THE River Tyne is at the heart of an award-winning walking guide, designed to help support cancer patients around the North-East.

River Tyne Trail: Sources to Sea is the brainchild of Daft as a Brush cancer transport founder Brian Burnie who since the late 80s has devoted his time to providing free transportation for cancer patients who are undergoing chemotherapy and/or radiotherapy treatment.

The charity, with a fleet of 29 ambulances and 300 volunteers has so far provided free transport to Newcastle’s Royal Victoria Infirmary and Freeman Hospital for 40,000 cancer patients each year.

A keen walker himself, Brian pioneered the 135-mile route spanning from Deadwater on the Scottish Borders, considered to be the source of the North Tyne, following the river through the scenic views of Tynedale, and finishing at the sea at South Shields.

He decided to publicise the route through River Tyne Trail as a means of raising awareness of Daft as a Brush, and help fund extra work, with all royalties of the guide going to the charity.

The book was written by experienced walkers and writers Peter Donaghy and John Laidler, who Brian reached out to after spotting their work on previous walking guides in a local newspaper.

“Me and John both loved the route,” Peter said. “It had great scenic views, and a huge variety of interesting history, plus it was for a good cause so we were happy to volunteer.

“A pilot walk between the three of us was the first step we took – covering the entire 135-mile trail – but altogether we walked at least 800 miles through all the scoping out of paths.”

The pocket-size guide splits the Deadwater to South Shields route into 12 convenient stages which allows walkers to complete the mammoth walk in smaller stages, and makes the guide more accessible for people of all ages and abilities.

Through forests, farmland, chocolate box villages, Roman ruins and seaside fronts, River Tyne Trail takes walkers on an experience of all things Northumbrian.

Beginning at Deadwater, the 15-and-a-half mile route follows the river through Kielder village, reservoir, the famous Kielder Forest, and the 1st Duke of Northumberland’s stomping ground at Kielder Castle, which he had built in 1775 to be used as a plush shooting lodge.

From Kielder, the route takes walkers through to Bellingham, Barrasford, Warden and Hexham, passing through the picturesque Chollerton on a riverside path before reaching one of the best examples of a Roman cavalry fort in Britain, Chesters, which was built around AD123.

Corbridge is where trekkers can follow the river closely for around 13 miles to Wylam on a historic route, passing by the 19th century pumping station, the picturesque 1876 Hagg Bridge and the house where the ‘Father of the Railways’ George Stephenson was born.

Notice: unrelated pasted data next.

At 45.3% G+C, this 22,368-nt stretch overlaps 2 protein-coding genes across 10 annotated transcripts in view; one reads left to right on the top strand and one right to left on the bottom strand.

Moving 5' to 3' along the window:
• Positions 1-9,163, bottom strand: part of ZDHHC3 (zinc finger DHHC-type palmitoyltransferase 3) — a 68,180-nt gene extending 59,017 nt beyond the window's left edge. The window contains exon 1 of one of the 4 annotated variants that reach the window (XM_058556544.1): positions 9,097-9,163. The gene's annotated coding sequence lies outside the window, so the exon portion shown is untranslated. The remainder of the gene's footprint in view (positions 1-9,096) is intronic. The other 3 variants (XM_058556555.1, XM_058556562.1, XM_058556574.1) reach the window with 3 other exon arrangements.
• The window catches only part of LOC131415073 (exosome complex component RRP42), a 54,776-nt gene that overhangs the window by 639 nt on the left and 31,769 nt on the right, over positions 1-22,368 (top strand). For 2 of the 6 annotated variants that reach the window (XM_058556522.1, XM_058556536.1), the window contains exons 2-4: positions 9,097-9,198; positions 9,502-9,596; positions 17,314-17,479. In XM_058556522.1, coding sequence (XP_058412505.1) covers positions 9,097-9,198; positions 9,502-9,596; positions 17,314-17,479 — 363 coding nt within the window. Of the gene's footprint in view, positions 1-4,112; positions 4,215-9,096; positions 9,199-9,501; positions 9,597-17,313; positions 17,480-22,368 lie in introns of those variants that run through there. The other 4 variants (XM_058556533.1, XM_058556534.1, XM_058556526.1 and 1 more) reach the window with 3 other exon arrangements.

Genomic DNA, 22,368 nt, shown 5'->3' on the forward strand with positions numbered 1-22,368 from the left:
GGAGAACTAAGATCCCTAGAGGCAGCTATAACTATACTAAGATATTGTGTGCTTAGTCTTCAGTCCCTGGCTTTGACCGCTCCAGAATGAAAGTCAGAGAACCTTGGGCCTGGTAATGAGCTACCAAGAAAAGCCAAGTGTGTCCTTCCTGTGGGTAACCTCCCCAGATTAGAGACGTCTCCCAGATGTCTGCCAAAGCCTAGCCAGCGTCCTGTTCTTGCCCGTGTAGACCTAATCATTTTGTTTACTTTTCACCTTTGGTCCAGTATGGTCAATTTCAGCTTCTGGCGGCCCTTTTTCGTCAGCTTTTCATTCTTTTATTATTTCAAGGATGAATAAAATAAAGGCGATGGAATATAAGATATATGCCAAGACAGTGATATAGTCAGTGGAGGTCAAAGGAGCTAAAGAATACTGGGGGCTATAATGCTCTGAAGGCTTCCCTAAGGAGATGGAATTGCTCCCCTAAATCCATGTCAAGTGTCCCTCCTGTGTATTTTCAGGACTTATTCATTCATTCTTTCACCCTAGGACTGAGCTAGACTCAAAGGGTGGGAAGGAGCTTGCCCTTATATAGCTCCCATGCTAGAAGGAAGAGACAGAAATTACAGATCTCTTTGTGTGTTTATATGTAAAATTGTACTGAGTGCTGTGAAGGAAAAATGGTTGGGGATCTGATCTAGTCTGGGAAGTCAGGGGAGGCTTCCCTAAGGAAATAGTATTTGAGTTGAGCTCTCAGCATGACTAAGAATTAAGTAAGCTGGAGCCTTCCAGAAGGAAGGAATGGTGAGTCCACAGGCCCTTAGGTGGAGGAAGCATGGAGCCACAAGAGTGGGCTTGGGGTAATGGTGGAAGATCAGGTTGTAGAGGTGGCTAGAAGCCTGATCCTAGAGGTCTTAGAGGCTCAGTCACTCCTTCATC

Alternatively, the Alston to Haltwhistle route gives an insight into some of the county’s most historic train stations and train routes, spanning around 13 miles.

Beginning at Alston station, and following the historical South Tyne Railway original route for three and a half miles, the walk goes past the picture postcard Victorian Lambley viaduct and the remains of the Second World War prisoner of war camp known as Camp 18, only a mile north of Lambley, bordering the South Tyne.

This camp, once one of the largest in the country, was built in 1944 and housed both US troops before they embarked on Normandy, and German prisoners of war.

“What makes this route one of the best in the country for walking is that every stage is steeped in history,” Peter said. “There isn’t a dull path in my opinion.”

One reader who expressed his love for the guide was international rock star, and native of the banks of the River Tyne, Sting, who said that Peter and John “honoured the river’s rich and varied history, its vitality, its twits and turns and its surprises.”

Sadly in 2015, just months before River Tyne Trail was published, John passed away suddenly.

“I had lost my writing partner, and a very dear friend,” Peter said. “So naturally the news came as a huge blow.”

John will continue to be remembered through his great work however, as it continues to grow in success. This year, the guide was awarded the silver award from the Great Outdoors in the ‘Book of the Year’ category, along with being officially recognised by Ordnance Survey mapping agency, meaning the route will feature on OS maps from May, 2019.

“It’s been a great personal achievement for John and myself, made much better by knowing our efforts have gone to help a amazing cause,” said Peter.

River Tyne Trail: Sources to Sea can be purchased from